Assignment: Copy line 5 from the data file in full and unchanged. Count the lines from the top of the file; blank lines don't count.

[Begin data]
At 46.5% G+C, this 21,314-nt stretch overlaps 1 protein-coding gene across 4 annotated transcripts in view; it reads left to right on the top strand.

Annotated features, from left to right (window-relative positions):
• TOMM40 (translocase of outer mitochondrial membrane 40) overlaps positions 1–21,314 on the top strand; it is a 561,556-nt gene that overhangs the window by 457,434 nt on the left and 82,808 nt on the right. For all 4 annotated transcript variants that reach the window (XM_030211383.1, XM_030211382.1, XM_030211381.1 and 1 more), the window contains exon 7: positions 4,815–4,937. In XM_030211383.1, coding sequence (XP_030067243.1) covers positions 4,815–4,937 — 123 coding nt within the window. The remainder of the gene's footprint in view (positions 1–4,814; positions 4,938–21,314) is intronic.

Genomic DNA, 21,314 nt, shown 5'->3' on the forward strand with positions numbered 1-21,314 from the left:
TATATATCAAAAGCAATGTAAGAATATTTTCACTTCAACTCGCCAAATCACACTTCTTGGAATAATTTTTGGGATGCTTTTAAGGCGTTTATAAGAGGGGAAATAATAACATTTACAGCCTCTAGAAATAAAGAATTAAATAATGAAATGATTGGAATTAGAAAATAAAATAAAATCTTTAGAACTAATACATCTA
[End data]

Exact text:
TATATATCAAAAGCAATGTAAGAATATTTTCACTTCAACTCGCCAAATCACACTTCTTGGAATAATTTTTGGGATGCTTTTAAGGCGTTTATAAGAGGGGAAATAATAACATTTACAGCCTCTAGAAATAAAGAATTAAATAATGAAATGATTGGAATTAGAAAATAAAATAAAATCTTTAGAACTAATACATCTA